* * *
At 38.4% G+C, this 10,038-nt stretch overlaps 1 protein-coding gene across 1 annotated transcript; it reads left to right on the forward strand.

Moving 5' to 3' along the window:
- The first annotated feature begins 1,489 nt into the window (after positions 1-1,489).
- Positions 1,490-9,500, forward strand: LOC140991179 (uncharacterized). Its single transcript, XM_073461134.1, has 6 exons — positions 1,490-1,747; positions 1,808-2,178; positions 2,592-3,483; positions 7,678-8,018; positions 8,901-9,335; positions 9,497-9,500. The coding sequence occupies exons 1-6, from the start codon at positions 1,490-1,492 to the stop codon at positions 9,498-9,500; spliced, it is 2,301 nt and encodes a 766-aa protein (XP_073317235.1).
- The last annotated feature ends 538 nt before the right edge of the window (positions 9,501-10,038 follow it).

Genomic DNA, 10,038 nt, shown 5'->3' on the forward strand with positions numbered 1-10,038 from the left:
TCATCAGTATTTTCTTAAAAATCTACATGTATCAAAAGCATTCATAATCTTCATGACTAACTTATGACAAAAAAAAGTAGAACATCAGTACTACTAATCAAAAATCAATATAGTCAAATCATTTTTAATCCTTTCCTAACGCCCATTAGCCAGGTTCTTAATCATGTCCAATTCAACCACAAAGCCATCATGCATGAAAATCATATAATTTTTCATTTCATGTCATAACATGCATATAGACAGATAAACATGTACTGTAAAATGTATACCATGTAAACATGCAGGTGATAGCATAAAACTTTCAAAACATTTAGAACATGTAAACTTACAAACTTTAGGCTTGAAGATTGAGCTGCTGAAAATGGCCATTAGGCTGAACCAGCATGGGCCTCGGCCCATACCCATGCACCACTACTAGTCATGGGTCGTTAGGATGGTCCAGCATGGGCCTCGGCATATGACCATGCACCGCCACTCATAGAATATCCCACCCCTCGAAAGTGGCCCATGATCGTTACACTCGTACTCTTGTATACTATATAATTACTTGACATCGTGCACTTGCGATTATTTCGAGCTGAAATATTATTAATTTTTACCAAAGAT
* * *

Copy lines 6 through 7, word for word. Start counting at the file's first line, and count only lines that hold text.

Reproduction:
Genomic DNA, 10,038 nt, shown 5'->3' on the forward strand with positions numbered 1-10,038 from the left:
TCATCAGTATTTTCTTAAAAATCTACATGTATCAAAAGCATTCATAATCTTCATGACTAACTTATGACAAAAAAAAGTAGAACATCAGTACTACTAATCAAAAATCAATATAGTCAAATCATTTTTAATCCTTTCCTAACGCCCATTAGCCAGGTTCTTAATCATGTCCAATTCAACCACAAAGCCATCATGCATGAAAATCATATAATTTTTCATTTCATGTCATAACATGCATATAGACAGATAAACATGTACTGTAAAATGTATACCATGTAAACATGCAGGTGATAGCATAAAACTTTCAAAACATTTAGAACATGTAAACTTACAAACTTTAGGCTTGAAGATTGAGCTGCTGAAAATGGCCATTAGGCTGAACCAGCATGGGCCTCGGCCCATACCCATGCACCACTACTAGTCATGGGTCGTTAGGATGGTCCAGCATGGGCCTCGGCATATGACCATGCACCGCCACTCATAGAATATCCCACCCCTCGAAAGTGGCCCATGATCGTTACACTCGTACTCTTGTATACTATATAATTACTTGACATCGTGCACTTGCGATTATTTCGAGCTGAAATATTATTAATTTTTACCAAAGAT